Why? Mainly because the hydrogen bonds that deuterium forms are stronger than those created by protium. This could affect cell division or mitosis. Mitosis is what repairs and multiplies our cells, which is how life is preserved.

A large amount of “heavy water” will affect mitosis because D2O has a disrupting effect on it. The way in which deuterium would affect mitosis is by impairing the natural ability that mitotic spindles have to divide cells equally.

So, how much “heavy water” would one person have to drink in order for this to become a problem in terms of affecting mitosis? Well, this would depend on the person so a specific amount of D2O is not possible to state. What we can say is that a person would have to replace at least 25 to 50% of the normal hydrogen in his or her body with deuterium. Only then would their mitosis be affected.

This does not only apply to human beings but, more widely, to all mammals. It is highly unlikely that a human being or any other mammal would be harmed by drinking “heavy water” or D2O because they would have to replace a substantial amount of their body hydrogen with deuterium.

What Are The Harmful Effects

Let’s now summarize and complete the reasons why you shouldn’t drink “heavy water.”

  • Something less than a glass of it is unlikely to have any noticeable effects or cause any harm. Anything up to a glass of it might result in some dizziness but would still have no serious harmful effect.
    • In fact, even if you replaced 20% of the water in your body with “heavy water” you would still survive. But this is not recommended and should always avoid drinking any amount of “heavy water”. Replacing more than 20% of the body in your water with “heavy water” will have seriously harmful effects on your body.
  • Replacing about 25% of the water in your body with “heavy water” might cause sterilization. And, if you replaced 50% or over, this could result in death.
  • The lethal and sterilization potential of “heavy waters” are essentially the reasons why you should never drink it.
  • It is important to notice that this affects all mammals. Having said that, other species are not affected in the same way. For instance, bacteria can thrive on it.

It is also important to highlight that the occasional ingestion of “heavy water” will not cause you any harm. So, although you should strive to avoid drinking it, there is no need to panic if you accidentally drink some of it. You would have to continue drinking it (and stop drinking regular water) for several days before any harm is caused.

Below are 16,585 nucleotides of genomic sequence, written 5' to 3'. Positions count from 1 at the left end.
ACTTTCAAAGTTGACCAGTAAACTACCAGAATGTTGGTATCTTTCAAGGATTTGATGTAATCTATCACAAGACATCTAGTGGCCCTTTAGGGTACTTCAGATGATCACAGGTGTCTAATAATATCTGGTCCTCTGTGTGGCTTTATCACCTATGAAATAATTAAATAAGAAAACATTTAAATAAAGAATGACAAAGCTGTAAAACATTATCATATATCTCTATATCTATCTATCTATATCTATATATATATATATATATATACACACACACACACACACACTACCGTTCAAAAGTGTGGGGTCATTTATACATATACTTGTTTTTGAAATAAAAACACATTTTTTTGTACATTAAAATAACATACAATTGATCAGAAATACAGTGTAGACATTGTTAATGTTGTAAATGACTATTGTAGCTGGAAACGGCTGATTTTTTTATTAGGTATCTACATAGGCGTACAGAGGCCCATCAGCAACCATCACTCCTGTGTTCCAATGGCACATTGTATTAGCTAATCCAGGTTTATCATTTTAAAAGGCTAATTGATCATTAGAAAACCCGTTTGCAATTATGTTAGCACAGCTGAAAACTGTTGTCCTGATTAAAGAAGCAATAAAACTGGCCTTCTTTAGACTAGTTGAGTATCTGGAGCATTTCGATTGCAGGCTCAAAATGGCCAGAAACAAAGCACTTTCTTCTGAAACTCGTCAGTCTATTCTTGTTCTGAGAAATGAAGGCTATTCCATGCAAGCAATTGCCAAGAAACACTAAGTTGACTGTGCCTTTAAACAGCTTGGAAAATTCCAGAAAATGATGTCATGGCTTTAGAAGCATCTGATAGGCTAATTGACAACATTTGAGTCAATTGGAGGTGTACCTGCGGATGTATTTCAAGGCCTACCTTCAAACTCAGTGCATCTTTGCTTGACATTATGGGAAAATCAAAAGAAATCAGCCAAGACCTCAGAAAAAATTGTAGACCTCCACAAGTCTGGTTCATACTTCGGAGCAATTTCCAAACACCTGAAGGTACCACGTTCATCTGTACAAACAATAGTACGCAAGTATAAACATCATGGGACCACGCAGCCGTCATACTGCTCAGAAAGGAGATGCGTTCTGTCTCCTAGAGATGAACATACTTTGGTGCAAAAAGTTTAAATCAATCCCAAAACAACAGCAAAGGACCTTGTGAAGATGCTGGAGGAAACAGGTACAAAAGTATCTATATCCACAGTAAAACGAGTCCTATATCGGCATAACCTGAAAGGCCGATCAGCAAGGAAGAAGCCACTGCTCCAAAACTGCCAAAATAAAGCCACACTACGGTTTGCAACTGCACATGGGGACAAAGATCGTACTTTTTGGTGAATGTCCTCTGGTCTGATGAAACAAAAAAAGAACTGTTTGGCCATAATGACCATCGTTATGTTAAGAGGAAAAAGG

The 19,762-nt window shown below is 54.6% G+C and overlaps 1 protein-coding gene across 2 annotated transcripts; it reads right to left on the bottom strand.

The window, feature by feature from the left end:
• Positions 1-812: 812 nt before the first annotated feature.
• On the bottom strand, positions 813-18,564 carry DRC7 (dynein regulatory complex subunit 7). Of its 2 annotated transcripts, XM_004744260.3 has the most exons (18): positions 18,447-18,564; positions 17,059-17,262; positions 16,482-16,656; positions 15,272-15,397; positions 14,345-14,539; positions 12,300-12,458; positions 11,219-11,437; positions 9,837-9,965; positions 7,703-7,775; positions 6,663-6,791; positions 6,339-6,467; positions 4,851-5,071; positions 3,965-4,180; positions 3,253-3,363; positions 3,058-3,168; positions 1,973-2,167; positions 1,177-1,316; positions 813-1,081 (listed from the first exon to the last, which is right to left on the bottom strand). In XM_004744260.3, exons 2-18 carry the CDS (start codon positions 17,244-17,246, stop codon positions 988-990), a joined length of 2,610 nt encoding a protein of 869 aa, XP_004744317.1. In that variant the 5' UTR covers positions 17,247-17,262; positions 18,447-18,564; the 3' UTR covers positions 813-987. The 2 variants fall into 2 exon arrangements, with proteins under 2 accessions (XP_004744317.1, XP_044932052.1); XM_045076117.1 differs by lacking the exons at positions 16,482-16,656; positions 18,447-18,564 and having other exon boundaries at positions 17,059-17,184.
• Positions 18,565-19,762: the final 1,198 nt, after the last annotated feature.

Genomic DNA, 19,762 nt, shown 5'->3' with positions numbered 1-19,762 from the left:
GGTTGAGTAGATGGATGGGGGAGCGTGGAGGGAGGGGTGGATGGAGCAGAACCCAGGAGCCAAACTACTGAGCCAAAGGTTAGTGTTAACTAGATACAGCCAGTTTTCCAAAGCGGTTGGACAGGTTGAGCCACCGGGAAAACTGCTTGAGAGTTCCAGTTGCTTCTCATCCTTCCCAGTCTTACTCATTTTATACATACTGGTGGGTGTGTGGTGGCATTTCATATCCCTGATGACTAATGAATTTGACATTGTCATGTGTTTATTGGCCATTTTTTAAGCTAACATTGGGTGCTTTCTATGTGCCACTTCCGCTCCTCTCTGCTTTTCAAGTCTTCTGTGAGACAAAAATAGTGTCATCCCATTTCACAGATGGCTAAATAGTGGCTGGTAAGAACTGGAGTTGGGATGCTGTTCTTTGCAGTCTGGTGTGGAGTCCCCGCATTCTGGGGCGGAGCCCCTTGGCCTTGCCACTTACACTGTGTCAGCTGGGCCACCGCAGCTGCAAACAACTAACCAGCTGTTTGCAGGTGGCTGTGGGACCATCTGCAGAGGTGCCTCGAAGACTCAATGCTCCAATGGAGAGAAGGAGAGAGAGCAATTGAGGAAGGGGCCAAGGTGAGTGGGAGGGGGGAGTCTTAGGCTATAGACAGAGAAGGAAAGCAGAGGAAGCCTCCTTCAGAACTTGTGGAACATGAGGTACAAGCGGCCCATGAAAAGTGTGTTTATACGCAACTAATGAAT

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8 Comments

  • This article presupposes [quite correctly] that I’d only ever be able to buy sizeable amounts of “the cheap kind” of heavy water.

    But I’m pretty sure if Bill Gates, Elon Musk, Peter Thiel & Mark Zuckerburg all chipped in for a litre of the “V.S.O.P. hi end Triple weight” heavy water (Tritium monoxide), whoever drank it ==> ..not good, might even die, iirc 😰😵

    • Could check the PH as D2O has PH of 7.41 compared to H20 at 7.0, but that seems prone to calcium/other minerals throwing off your measurement.

      I would suggest density, H20 is 89.99% density of D20, and if there’s traces of HW it would probably show.
      You’d need good quality control in your sample however.

      Final way, to take a pitcher of your well water, let it sit undisturbed for a week, and siphon off the top of it (lighter) to leave any potential HW at the bottom, and do measurements on that- or just freeze it into ice and see if the ice sinks.

      All the best.

    • get real: find a 5kg weight & see if it balances against 5litres of the water for a simpler 100x more reliable check!✅ (tiny bit of minerals drastically can change pH; almost impossible to increase weight by a factor of 150-200% dissolving anything you wouldn’t notice!)

      also, why would you think you had heavy water? does your family have a history of selling it to the government? otherwise, pretty Effin unlikely you’d have more than normal trace amts. off heavy water..

    • Supplemental: Don’t be concerned about a problem that probably doesn’t exist. Your odds of being sick from any possible HW in your well is about as much as the odds of you winning the lottery 9 times in a row, then being elected president.
      HW traces are not harmful and can even be beneficial, if you aren’t having chronic headaches as of yet it’s not anything to be concerned with. You SHOULD be concerned with bacteria, protozoa, heavy metals (lead) and calcium deposits in your water, as those are far more likely (still unlikely, but good to test anyway).

      What I suggested might work to see if you’ve got D20, you know, for science.

    • For whatever reason, the mods seemed to delete the URL I linked as a source. No fun allowed eh chaps?
      Search “Heavy water vs water density” and my source was the first result.
      Happy drinking.

  • I seem to remember that the 12 wells in the world where all the critters that drink it including us live old and healthy contain trace amounts of deuterium hmm